Participation was spectacular. More than 2000 people showed up at the town hall meetings, and there were over 2700 suggestions, including some on Facebook.
A Huge Undertaking
As the teaching hospital for the Harvard Medical School, Beth Israel is one of the world’s leading medical teaching institutions. The facility spans 3 million square feet and deals with 40,000 in-patients, 40,000 emergency room visits and 500,000 out-patients each year. There is a staff of 6,000 full-time employees and an additional 800 doctors who are not employees.
Levy is much more transparent than most of his Baby-Boomer contemporaries. In August, 2006, he started an external blog about “Running a Hospital” (http://runningahospital.blogspot.com/). He started writing about some of the process improvement work at the hospital and actually ended up publishing clinical data.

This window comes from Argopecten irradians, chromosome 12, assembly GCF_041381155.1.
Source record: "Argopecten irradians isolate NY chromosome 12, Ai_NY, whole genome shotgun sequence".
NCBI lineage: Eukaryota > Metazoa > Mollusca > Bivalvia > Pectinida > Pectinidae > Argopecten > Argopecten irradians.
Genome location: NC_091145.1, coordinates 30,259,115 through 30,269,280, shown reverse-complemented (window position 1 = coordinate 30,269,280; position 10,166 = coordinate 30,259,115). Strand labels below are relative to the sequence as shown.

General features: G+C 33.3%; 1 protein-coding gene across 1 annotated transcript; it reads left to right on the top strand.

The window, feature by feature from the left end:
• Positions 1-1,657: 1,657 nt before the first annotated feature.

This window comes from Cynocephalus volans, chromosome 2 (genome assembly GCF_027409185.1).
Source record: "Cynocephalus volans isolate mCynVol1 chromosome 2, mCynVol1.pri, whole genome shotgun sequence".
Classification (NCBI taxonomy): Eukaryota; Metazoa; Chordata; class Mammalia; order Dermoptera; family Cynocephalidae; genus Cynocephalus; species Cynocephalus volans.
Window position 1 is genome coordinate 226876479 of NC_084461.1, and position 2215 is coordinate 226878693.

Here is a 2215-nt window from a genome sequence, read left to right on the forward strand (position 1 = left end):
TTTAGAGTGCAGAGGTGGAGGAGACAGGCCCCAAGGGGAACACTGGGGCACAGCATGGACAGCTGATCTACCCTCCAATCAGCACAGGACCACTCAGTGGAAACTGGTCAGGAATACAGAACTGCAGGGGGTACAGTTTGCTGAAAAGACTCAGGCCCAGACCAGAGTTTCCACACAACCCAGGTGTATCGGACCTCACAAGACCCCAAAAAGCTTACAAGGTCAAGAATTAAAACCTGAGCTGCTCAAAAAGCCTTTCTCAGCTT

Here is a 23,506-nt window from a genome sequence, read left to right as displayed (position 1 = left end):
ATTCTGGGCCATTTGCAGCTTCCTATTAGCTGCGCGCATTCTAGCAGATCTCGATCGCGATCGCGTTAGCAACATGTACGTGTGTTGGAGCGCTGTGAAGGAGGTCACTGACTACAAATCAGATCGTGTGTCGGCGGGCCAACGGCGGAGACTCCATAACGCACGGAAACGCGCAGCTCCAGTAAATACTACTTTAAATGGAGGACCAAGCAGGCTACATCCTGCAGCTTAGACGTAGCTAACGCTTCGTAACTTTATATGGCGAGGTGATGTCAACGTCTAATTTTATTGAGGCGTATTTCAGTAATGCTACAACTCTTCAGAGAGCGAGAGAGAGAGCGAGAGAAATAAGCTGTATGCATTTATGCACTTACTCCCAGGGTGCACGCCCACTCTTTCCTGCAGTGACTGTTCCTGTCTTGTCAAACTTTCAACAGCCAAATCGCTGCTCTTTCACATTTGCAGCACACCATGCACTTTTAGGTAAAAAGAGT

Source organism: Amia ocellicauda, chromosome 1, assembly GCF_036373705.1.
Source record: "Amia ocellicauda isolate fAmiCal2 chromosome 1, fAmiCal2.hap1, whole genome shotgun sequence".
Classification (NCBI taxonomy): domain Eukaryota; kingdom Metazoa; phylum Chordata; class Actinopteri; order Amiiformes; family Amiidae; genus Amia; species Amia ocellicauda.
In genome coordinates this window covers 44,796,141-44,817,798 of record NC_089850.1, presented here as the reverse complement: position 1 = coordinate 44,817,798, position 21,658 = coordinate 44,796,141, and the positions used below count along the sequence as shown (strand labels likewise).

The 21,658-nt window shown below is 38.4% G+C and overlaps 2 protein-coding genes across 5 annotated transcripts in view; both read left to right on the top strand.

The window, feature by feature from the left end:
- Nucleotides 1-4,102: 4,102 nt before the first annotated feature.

One of the things Levy soon found out about being so transparent on a blog, was that the blog was a very good internal management tool. Many of the key people at Beth Israel were reading the blog, and the staff also had some pride in not only that the blog was public, but also in the data that was published, as it served to hold them more accountable for their process improvements.
Levy then started to use the hospital Website (www.bidmc.org/) in a similar way. He started writing blogs about patient safety and quality of treatment. He seriously discussed the problem of eliminating harm to patients. (People dying in hospitals is the fourth-highest ranked public health hazard in U.S.) By doing this, Levy was allowing the world to see where Beth Israel stood relative to its goals and targets on these issues for the whole hospital.